• House of Lords filibuster to delay introduction of the bill until after meaningful vote;
  • government could try to take legal action against the bill, or simply refuse to act on it, and deliberately cause a constitutional crisis;
  • or it could co-opt the EU to frustrate the bill, either by trying to organise a veto of a single member state in the European Council, or to frustrate it in the negotiations with the European Council;
  • we are, for now, disregarding more extreme measures such a prorogation or other means that would involve the Queen in her role as head of state.

It will probably not come to any of this, but this list may still constitute a useful warning to anybody who believes that Cooper is a fail-safe mechanism towards a Brexit reversal or a second referendum. 

Our other stories

We also have stories on the high demand for eurozone government bonds; on the meaning of a failed no-confidence vote on António Costa; on the Greek NPL reduction schemes; on the French Senate pointing out the dysfunction of the Élysée palace; on what to expect of the next European Parliament; and of supertanker Deutschland taking a turn towards the internet age.

Eurointelligence Professional Edition

For premium access, please log in or register 
for a free 3 day trial access to the Eurointelligence Professional edition. The best independent intelligence on the eurozone in a fast and easy to read format.

We have a publicly available short version of Eurointelligence Professional Briefing, which focuses on the geopolitical aspects of our news coverage. It appears daily at 2pm CET.  It only covers a portion of the full briefing, which appears at 9am CET, and is only which is available only to subscribers.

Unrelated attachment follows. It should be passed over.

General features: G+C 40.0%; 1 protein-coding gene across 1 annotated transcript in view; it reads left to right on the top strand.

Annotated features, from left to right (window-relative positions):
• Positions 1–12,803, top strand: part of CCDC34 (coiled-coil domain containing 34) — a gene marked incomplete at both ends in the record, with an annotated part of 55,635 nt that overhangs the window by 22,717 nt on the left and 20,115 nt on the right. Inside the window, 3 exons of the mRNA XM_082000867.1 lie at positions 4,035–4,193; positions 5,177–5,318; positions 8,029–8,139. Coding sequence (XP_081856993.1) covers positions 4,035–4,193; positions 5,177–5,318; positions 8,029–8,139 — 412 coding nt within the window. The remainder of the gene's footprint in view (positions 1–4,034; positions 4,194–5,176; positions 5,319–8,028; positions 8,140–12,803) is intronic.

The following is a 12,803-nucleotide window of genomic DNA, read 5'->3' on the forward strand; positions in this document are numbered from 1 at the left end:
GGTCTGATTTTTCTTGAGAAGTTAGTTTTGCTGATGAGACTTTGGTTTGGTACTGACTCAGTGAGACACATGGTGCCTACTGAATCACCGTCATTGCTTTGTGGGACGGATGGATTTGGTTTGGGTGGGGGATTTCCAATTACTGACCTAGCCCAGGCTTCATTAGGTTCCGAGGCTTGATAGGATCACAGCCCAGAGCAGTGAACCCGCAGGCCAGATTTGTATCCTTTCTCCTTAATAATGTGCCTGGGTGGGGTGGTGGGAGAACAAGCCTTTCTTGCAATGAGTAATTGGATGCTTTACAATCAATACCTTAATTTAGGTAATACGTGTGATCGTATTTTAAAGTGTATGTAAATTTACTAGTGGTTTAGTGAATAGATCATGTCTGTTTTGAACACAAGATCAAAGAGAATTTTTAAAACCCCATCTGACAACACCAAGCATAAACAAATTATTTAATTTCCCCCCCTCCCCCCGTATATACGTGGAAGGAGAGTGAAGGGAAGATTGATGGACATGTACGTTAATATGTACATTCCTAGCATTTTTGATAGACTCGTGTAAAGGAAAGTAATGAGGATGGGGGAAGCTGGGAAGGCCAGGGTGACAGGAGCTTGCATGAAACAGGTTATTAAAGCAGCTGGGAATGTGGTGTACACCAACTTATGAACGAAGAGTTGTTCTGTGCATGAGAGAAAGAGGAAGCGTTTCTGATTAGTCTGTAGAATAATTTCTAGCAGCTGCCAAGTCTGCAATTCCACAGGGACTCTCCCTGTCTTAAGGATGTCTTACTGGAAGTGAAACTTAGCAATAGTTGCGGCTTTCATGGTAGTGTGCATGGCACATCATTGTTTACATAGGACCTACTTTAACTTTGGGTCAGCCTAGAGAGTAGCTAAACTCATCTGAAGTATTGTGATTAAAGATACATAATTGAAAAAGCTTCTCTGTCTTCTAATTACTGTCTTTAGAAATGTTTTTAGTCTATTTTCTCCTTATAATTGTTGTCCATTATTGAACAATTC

A message from Wolfgang Münchau

Welcome to the eurointelligence.com homepage.

Since 2006 we have been providing our readers from central banks, European and international institutions and the financial sector with our daily morning newsbriefing, each morning, at 9am CET, Mondays to Fridays. We are independent from governments and institutions, so you get our honest, sharp and frequently humorous take on the news and the debate. The subjects we are currently focusing on are all the issues relevant to the eurozone - the discussion about Greece, the lacklustre economic recovery in the eurozone, but also external influences, like the discussion on Britain's future in the EU and the EU relations with Russia. 
Many people were surprised by the re-emergence of the eurozone crisis. Eurointelligence readers would not have been. We have given our readers an honest assessment of what and what has not been resolved, at a level of a detail that has no match in the published media. Eurointelligence is the place to go to keep ahead of events in the eurozone.
I would like to invite you to register for a free 3-day trial, without commitment, so you can judge for yourself.

Wolfgang Münchau
Director Eurointelligence